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Journal of Biomedical Optics • Open Access

Multimodal optical imaging for detecting breast cancer
Author(s): Rakesh Patel; Dennis J. Wirth; Anna N. Yaroslavsky; Ashraf Khan; Michal Kamionek; Dina Kandil; Robert Quinlan

Paper Abstract

The goal of the study was to evaluate wide-field and high-resolution multimodal optical imaging, including polarization, reflectance, and fluorescence for the intraoperative detection of breast cancer. Lumpectomy specimens were stained with 0.05  mg/ml aqueous solution of methylene blue (MB) and imaged. Wide-field reflectance images were acquired between 390 and 750 nm. Wide-field fluorescence images were excited at 640 nm and registered between 660 and 750 nm. High resolution confocal reflectance and fluorescence images were excited at 642 nm. Confocal fluorescence images were acquired between 670 nm and 710 nm. After imaging, the specimens were processed for hematoxylin and eosin (H&E) histopathology. Histological slides were compared with wide-field and high-resolution optical images to evaluate correlation of tumor boundaries and cellular morphology, respectively. Fluorescence polarization imaging identified the location, size, and shape of the tumor in all the cases investigated. Averaged fluorescence polarization values of tumor were higher as compared to normal tissue. Statistical analysis confirmed the significance of these differences. Fluorescence confocal imaging enabled cellular-level resolution. Evaluation and statistical analysis of MB fluorescence polarization values registered from single tumor and normal cells demonstrated higher fluorescence polarization from cancer. Wide-field high-resolution fluorescence and fluorescence polarization imaging shows promise for intraoperative delineation of breast cancers.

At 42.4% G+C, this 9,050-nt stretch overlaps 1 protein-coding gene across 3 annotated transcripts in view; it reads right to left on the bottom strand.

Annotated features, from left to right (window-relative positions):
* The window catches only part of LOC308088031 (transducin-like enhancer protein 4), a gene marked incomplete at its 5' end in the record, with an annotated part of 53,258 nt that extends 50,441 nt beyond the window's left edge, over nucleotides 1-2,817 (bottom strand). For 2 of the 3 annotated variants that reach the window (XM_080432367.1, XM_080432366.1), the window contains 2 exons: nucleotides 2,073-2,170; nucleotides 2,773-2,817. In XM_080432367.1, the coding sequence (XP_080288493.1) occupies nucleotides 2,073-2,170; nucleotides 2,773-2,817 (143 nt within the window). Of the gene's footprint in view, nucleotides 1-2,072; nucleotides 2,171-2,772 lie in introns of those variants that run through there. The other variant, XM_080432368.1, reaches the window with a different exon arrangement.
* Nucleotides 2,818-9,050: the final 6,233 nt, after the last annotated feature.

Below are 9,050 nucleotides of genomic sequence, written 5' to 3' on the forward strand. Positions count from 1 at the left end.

Paper Details

Date Published: 7 June 2012
PDF: 10 pages
J. Biomed. Opt. 17(6) 066008 doi: 10.1117/1.JBO.17.6.066008
Published in: Journal of Biomedical Optics Volume 17, Issue 6
Show Author Affiliations
Rakesh Patel, Univ. of Massachusetts Lowell (United States)
Dennis J. Wirth, Univ. of Massachusetts Lowell (United States)
Anna N. Yaroslavsky, Univ. of Massachusetts Lowell (United States)
Ashraf Khan, Univ. of Massachusetts Medical School (United States)
Michal Kamionek, Univ. of Massachusetts Medical School (United States)
Dina Kandil, Univ. of Massachusetts Medical School (United States)
Robert Quinlan, Univ. of Massachusetts Medical School (United States)


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